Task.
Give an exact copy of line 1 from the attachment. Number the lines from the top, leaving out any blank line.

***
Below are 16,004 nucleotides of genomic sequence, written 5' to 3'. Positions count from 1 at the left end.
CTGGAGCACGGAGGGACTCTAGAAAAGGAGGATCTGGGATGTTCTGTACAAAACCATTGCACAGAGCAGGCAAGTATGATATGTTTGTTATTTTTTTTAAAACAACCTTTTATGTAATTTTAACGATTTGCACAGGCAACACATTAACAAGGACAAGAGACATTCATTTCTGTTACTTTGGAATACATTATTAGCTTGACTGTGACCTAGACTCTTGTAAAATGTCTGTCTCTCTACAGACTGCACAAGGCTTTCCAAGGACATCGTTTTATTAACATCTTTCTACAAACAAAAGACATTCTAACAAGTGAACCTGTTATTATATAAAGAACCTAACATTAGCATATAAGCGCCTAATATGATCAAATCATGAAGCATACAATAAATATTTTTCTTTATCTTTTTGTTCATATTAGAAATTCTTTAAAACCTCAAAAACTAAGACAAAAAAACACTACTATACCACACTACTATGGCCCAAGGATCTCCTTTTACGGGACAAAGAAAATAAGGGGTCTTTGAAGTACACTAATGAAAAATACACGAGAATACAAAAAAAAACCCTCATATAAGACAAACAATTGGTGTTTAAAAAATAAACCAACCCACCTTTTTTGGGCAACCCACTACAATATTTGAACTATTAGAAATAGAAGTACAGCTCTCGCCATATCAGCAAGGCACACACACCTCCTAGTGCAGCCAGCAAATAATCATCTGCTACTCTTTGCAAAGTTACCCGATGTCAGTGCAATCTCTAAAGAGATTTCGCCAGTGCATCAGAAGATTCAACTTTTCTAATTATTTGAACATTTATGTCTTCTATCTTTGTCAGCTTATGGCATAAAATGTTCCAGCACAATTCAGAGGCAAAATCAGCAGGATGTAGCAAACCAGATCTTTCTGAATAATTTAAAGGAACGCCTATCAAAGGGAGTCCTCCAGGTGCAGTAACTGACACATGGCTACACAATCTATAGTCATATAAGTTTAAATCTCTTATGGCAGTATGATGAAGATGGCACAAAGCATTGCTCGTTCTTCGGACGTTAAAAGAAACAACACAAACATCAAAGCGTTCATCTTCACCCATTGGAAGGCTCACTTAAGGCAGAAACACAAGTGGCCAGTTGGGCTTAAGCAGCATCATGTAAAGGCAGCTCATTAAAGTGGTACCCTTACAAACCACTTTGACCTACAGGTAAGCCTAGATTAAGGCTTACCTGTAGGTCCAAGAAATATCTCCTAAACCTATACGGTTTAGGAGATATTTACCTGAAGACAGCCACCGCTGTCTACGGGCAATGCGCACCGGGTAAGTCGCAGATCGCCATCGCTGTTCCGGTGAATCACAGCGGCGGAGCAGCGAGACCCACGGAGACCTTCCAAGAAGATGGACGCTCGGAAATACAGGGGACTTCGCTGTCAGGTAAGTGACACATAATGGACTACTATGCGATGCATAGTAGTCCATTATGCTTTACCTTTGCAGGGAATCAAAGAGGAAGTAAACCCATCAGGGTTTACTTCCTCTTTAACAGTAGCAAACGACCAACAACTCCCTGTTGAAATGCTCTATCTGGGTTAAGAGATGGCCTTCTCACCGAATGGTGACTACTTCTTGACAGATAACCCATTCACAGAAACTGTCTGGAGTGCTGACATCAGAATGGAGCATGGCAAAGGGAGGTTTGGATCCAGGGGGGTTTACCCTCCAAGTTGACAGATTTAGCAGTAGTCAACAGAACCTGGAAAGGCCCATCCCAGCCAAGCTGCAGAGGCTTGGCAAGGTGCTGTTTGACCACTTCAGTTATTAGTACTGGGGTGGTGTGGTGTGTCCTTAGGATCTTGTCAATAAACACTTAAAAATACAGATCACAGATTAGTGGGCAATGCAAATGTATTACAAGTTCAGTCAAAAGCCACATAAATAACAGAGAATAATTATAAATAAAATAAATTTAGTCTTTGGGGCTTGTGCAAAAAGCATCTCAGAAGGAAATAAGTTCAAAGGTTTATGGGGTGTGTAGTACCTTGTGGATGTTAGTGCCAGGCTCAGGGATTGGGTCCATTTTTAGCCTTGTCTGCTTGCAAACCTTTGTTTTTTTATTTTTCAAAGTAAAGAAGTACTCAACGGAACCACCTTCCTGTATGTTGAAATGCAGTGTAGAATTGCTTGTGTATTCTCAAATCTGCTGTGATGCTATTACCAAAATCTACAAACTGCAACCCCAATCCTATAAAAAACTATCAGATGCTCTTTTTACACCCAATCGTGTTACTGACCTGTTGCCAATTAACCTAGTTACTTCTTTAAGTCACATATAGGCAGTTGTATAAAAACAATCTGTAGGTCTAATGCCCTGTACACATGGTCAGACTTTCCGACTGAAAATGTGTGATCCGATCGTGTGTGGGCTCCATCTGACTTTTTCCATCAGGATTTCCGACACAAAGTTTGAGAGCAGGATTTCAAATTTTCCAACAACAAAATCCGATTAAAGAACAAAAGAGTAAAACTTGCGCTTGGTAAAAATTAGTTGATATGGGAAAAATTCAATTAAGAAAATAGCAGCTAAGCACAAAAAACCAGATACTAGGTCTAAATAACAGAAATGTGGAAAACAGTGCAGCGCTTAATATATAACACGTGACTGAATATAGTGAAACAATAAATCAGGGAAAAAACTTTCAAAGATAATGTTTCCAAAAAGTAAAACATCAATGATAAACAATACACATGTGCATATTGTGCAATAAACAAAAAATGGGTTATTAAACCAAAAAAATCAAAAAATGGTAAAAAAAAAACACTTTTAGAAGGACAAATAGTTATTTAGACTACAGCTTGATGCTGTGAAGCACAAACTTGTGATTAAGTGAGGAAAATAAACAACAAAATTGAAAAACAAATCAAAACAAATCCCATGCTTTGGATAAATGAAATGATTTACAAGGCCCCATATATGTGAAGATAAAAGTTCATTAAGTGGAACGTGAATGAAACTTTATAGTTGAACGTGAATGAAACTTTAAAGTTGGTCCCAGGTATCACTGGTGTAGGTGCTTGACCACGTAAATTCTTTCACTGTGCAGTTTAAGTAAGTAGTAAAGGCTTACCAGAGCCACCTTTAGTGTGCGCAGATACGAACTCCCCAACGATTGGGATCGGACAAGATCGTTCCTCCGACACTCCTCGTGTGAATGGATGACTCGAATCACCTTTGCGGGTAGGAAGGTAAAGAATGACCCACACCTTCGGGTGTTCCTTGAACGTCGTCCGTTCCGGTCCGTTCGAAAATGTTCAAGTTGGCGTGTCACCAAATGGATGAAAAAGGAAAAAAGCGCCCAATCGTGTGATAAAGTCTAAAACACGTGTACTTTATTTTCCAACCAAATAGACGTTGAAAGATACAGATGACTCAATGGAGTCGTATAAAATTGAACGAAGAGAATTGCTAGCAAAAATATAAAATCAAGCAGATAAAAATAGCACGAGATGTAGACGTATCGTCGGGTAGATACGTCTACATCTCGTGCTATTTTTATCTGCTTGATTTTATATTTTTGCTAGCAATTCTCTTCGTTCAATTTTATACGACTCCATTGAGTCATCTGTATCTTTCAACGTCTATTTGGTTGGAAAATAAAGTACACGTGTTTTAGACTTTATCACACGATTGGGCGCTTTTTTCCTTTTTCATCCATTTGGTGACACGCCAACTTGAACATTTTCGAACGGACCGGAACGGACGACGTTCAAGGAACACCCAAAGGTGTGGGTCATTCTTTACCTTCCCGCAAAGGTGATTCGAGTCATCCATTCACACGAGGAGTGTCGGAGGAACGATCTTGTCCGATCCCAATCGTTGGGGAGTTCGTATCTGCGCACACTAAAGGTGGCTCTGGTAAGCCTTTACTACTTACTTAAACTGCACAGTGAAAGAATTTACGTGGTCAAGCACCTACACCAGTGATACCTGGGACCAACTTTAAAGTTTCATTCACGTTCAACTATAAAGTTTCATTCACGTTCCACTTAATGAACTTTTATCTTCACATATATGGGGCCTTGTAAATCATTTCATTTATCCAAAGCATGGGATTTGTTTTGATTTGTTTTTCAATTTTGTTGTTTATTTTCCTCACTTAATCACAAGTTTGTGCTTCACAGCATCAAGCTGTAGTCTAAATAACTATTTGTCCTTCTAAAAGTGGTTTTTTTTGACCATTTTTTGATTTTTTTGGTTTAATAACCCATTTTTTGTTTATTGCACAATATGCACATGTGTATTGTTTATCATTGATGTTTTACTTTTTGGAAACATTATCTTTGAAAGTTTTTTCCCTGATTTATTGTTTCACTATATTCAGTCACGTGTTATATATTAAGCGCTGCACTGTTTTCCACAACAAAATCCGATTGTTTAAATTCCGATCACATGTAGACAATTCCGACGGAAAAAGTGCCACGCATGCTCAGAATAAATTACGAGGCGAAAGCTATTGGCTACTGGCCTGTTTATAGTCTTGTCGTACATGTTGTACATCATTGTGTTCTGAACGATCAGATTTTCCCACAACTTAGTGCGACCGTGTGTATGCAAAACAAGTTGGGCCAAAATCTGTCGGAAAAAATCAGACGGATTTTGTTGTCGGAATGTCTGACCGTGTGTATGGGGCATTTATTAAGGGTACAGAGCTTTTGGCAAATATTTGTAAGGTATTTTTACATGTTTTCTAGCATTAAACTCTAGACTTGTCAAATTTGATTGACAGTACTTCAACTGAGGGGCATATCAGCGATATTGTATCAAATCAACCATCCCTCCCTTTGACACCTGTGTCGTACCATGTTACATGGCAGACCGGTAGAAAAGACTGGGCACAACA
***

Below are 16,004 nucleotides of genomic sequence, written 5' to 3'. Positions count from 1 at the left end.